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Research Funding

Removing institutional information from grant application materials could reduce reviewers’ bias

The Beckman Young Investigator Program saw fairer reviews after applicants anonymized their application materials

by Krystal Vasquez
March 25, 2024

Crowds of students walking past a building on the Johns Hopkins University campus.
Credit: Liz Albro Photography/Shutterstock
A study found that grant reviewers favor applicants from prestigious institutions like Johns Hopkins University.

A new study from the Arnold and Mabel Beckman Foundation found that removing institutional information from award application materials submitted to the Beckman Young Investigator Program reduces reviewers’ bias. The program provides research support to early-career faculty members in the chemical and life sciences.

The authors ranked over 100 institutions listed on 2,291 letters of intent submitted between 2016 and 2023 by prestige. After 2020, applicants anonymized their application before they were sent for review.

The authors found that program applicants from less prestigious universities were more likely to move to the next stage of the application process if they removed certain personal information than if they disclosed it (eLife 2024, DOI: 10.7554/eLife.92339). In addition, anonymizing applications reduced the number of awards issued to applicants from the top 25 institutions by 30%.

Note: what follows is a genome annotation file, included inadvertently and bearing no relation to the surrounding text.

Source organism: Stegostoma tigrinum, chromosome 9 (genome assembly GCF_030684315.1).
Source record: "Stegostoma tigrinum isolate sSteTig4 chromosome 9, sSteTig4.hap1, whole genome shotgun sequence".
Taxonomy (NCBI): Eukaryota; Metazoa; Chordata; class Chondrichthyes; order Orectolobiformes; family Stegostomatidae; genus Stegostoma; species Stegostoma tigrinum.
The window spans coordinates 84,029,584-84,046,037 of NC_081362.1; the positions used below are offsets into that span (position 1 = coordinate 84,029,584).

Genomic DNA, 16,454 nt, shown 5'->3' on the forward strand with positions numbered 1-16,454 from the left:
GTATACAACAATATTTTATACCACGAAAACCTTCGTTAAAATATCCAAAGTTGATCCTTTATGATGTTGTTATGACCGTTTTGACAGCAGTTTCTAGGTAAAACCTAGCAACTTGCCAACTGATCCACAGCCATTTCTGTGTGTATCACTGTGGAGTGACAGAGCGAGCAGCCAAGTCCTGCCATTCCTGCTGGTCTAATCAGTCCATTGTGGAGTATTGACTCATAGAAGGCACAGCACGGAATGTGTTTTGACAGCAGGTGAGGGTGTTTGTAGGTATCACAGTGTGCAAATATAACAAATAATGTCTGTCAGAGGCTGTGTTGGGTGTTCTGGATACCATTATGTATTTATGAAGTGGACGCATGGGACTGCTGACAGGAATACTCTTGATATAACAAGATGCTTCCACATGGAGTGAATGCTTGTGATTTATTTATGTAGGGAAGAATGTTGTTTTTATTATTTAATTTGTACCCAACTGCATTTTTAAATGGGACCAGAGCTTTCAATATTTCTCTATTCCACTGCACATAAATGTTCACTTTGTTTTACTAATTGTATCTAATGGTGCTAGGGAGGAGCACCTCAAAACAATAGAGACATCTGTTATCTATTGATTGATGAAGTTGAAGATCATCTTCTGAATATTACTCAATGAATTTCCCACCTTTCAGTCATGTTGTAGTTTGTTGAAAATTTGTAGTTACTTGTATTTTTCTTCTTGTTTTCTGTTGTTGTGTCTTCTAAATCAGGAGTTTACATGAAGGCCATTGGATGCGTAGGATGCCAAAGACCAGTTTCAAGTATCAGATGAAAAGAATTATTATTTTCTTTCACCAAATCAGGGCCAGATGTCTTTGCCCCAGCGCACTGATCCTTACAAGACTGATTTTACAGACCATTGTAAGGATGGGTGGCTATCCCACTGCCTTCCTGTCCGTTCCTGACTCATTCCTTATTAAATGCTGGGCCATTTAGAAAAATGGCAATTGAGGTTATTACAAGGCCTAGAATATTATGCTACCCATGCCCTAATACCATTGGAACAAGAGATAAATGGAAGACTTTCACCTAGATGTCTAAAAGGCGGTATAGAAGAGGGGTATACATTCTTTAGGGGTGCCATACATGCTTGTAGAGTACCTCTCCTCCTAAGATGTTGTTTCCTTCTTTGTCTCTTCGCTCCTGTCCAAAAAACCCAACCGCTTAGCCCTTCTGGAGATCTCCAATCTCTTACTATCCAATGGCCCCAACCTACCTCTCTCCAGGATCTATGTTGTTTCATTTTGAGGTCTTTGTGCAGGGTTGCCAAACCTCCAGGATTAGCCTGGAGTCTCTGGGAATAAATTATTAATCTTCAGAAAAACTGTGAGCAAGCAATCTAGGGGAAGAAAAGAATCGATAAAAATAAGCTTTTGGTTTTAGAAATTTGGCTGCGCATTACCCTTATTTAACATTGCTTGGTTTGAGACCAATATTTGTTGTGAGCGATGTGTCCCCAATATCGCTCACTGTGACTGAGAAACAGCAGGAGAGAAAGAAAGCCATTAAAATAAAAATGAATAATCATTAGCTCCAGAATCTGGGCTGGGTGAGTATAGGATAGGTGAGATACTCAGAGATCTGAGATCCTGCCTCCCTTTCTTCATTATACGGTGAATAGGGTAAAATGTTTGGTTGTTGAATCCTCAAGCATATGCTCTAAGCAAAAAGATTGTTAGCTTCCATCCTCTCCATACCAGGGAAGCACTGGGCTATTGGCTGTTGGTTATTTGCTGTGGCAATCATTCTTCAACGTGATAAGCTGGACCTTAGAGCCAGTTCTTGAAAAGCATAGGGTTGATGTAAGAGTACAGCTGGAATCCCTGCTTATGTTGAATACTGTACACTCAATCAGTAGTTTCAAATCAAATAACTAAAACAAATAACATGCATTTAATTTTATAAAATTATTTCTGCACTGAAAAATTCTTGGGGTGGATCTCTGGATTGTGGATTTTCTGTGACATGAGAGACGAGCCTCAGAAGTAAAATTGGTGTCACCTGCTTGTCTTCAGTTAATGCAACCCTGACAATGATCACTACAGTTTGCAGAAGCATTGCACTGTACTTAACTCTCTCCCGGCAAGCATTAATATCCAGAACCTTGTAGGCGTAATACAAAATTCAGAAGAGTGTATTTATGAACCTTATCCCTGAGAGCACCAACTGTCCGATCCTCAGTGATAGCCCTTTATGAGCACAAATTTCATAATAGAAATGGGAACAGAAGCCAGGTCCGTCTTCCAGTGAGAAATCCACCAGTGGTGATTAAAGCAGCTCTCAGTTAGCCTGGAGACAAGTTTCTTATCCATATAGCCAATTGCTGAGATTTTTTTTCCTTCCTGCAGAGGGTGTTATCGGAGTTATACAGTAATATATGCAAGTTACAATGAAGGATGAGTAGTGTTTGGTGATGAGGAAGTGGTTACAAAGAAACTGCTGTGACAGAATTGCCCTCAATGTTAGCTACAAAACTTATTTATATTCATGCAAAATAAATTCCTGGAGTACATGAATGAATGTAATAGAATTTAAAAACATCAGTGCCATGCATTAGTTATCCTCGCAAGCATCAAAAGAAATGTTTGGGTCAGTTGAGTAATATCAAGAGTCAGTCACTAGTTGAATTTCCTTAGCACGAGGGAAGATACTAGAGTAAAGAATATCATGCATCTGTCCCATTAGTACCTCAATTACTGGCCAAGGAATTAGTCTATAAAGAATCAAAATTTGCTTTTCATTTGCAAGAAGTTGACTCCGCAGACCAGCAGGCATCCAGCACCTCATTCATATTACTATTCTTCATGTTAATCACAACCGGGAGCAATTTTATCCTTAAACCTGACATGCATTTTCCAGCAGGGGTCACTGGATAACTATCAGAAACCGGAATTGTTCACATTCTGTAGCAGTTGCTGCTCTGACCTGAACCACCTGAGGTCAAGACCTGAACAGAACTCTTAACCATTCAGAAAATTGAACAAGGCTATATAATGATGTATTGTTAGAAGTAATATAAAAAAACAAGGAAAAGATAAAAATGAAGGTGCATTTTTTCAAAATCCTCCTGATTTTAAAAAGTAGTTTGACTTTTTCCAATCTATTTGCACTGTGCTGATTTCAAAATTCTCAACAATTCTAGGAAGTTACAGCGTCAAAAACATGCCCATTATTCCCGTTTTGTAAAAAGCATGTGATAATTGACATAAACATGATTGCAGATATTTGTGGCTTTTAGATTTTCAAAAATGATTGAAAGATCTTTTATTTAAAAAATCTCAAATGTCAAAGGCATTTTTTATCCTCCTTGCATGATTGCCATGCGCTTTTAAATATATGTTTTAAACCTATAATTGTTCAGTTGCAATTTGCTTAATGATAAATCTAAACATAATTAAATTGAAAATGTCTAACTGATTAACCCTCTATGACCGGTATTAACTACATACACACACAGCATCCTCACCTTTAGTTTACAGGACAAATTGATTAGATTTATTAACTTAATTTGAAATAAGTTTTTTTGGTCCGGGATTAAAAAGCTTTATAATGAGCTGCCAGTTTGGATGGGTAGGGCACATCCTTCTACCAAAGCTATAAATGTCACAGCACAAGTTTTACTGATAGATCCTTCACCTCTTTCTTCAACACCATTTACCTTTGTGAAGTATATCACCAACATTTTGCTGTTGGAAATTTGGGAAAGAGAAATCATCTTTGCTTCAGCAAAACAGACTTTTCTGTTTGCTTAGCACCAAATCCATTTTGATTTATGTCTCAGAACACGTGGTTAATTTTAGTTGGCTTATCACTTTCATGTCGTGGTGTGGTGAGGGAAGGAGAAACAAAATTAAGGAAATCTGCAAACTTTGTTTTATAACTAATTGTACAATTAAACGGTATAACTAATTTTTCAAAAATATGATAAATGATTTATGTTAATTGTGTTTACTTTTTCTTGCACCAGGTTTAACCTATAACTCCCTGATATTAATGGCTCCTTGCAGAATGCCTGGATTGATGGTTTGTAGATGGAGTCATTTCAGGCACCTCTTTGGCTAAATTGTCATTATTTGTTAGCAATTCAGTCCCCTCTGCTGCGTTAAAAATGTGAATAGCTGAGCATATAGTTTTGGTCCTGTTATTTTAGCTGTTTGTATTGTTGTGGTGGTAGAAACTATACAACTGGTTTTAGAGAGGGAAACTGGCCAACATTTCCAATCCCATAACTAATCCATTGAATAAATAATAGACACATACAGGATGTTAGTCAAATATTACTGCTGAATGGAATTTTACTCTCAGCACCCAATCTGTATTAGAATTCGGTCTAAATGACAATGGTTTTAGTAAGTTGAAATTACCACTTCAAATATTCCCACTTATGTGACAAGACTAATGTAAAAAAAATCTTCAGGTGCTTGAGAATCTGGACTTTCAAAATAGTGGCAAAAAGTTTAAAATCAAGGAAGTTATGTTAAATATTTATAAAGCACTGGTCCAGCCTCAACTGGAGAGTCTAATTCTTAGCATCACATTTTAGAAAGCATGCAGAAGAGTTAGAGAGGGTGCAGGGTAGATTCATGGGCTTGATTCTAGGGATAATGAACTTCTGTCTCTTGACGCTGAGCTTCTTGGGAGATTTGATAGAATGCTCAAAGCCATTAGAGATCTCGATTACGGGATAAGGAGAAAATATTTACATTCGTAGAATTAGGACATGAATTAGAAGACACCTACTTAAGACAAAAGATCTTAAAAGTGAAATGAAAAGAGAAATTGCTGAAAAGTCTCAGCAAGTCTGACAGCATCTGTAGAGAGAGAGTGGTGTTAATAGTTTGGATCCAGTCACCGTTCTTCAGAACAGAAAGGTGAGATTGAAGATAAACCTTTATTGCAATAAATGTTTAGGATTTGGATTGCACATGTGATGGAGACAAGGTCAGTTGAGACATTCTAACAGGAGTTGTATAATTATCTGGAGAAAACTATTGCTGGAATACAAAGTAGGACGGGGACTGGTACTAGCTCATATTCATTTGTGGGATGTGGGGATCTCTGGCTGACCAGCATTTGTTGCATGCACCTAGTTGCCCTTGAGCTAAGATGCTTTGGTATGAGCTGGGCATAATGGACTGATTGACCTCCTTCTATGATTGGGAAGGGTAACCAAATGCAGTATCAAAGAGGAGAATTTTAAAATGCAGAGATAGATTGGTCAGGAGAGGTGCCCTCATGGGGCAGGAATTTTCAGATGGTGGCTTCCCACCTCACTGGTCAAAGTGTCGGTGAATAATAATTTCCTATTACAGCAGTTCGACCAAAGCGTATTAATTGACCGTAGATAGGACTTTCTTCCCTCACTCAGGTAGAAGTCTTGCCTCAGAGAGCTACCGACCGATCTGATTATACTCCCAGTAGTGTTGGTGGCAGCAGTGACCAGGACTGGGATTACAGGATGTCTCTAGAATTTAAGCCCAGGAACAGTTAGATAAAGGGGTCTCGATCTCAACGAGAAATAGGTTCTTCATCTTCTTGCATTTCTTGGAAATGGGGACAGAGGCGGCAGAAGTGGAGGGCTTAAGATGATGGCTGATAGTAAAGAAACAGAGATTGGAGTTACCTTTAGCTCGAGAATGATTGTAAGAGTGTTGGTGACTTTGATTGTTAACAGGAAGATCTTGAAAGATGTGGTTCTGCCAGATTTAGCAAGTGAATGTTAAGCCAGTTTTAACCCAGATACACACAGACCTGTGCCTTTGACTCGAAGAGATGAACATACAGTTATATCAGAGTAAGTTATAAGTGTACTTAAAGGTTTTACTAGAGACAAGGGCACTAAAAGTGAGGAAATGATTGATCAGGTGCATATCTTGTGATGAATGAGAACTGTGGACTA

The study isn’t the first to find bias against less prestigious institutions in science funding programs. For example, a Science analysis of the US National Science Foundation’s Graduate Research Fellowship recipients uncovered that in 2019, 31% of all awardees came from only 10 schools. Fourteen percent of recipients came from just 3 top universities.

An internal review of the Young Investigator Program prompted the Beckman study, says Anne Hultgren, executive director of the foundation and one of the study’s authors. “We did notice that it seemed like we were usually sending our awards to some of the same places over and over,” she says.

Hultgren says the Beckman Foundation wants reviewers of its award programs to focus less on applicants’ institutional affiliations and more on their scientific ideas. “Our mission, which is derived from our funder, was to find unique, out-of-the box, creative, potentially transformative ideas from anywhere,” she says.


So in 2020, the foundation asked each applicant to omit their name, gender, and institution in the letter of intent they submitted in the first step of the application process. With this anonymization, “we really did see an inward leveling of the playing field,” Hultgren says. Reviewers still seem to favor applicants from more prestigious schools over those from other institutions, but less so than before, she adds.

The foundation continues to request that applicants anonymize their applications. “This is a pretty small change for us to make, and we were able to really measure a difference,” Hultgren says. She says she hopes this study can help inform other organizations looking to create more equitable funding programs.


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